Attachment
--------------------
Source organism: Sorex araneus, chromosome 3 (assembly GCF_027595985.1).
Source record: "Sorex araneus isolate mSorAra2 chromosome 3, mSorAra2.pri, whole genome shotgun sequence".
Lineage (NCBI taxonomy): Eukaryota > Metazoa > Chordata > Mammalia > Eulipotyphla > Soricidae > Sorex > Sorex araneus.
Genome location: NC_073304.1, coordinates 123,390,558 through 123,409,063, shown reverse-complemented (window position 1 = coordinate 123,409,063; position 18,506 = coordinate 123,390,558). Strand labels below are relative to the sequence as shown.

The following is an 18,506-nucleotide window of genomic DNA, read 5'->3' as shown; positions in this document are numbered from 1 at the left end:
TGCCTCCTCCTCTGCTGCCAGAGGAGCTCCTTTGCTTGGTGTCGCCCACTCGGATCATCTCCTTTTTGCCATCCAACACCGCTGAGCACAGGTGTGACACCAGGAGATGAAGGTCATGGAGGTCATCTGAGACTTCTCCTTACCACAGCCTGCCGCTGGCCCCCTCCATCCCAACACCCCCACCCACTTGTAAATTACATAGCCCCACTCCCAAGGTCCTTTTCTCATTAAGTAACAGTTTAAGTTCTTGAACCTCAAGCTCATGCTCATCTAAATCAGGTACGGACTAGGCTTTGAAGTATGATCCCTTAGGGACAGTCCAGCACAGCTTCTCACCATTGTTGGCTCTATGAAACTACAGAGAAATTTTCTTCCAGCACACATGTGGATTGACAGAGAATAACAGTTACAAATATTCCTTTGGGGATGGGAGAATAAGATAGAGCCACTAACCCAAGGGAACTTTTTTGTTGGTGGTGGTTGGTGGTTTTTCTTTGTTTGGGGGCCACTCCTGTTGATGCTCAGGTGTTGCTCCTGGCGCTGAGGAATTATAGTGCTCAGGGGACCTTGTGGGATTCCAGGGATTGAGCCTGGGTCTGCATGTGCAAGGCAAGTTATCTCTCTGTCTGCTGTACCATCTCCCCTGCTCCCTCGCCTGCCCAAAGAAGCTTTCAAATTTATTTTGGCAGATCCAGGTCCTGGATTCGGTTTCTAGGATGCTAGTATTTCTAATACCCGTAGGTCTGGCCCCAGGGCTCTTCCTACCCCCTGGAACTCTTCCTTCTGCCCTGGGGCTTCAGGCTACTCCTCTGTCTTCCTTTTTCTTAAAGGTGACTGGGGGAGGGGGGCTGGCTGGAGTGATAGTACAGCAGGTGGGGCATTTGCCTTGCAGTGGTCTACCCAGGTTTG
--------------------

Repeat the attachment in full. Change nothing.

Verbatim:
Source organism: Sorex araneus, chromosome 3 (assembly GCF_027595985.1).
Source record: "Sorex araneus isolate mSorAra2 chromosome 3, mSorAra2.pri, whole genome shotgun sequence".
Lineage (NCBI taxonomy): Eukaryota > Metazoa > Chordata > Mammalia > Eulipotyphla > Soricidae > Sorex > Sorex araneus.
Genome location: NC_073304.1, coordinates 123,390,558 through 123,409,063, shown reverse-complemented (window position 1 = coordinate 123,409,063; position 18,506 = coordinate 123,390,558). Strand labels below are relative to the sequence as shown.

The following is an 18,506-nucleotide window of genomic DNA, read 5'->3' as shown; positions in this document are numbered from 1 at the left end:
TGCCTCCTCCTCTGCTGCCAGAGGAGCTCCTTTGCTTGGTGTCGCCCACTCGGATCATCTCCTTTTTGCCATCCAACACCGCTGAGCACAGGTGTGACACCAGGAGATGAAGGTCATGGAGGTCATCTGAGACTTCTCCTTACCACAGCCTGCCGCTGGCCCCCTCCATCCCAACACCCCCACCCACTTGTAAATTACATAGCCCCACTCCCAAGGTCCTTTTCTCATTAAGTAACAGTTTAAGTTCTTGAACCTCAAGCTCATGCTCATCTAAATCAGGTACGGACTAGGCTTTGAAGTATGATCCCTTAGGGACAGTCCAGCACAGCTTCTCACCATTGTTGGCTCTATGAAACTACAGAGAAATTTTCTTCCAGCACACATGTGGATTGACAGAGAATAACAGTTACAAATATTCCTTTGGGGATGGGAGAATAAGATAGAGCCACTAACCCAAGGGAACTTTTTTGTTGGTGGTGGTTGGTGGTTTTTCTTTGTTTGGGGGCCACTCCTGTTGATGCTCAGGTGTTGCTCCTGGCGCTGAGGAATTATAGTGCTCAGGGGACCTTGTGGGATTCCAGGGATTGAGCCTGGGTCTGCATGTGCAAGGCAAGTTATCTCTCTGTCTGCTGTACCATCTCCCCTGCTCCCTCGCCTGCCCAAAGAAGCTTTCAAATTTATTTTGGCAGATCCAGGTCCTGGATTCGGTTTCTAGGATGCTAGTATTTCTAATACCCGTAGGTCTGGCCCCAGGGCTCTTCCTACCCCCTGGAACTCTTCCTTCTGCCCTGGGGCTTCAGGCTACTCCTCTGTCTTCCTTTTTCTTAAAGGTGACTGGGGGAGGGGGGCTGGCTGGAGTGATAGTACAGCAGGTGGGGCATTTGCCTTGCAGTGGTCTACCCAGGTTTG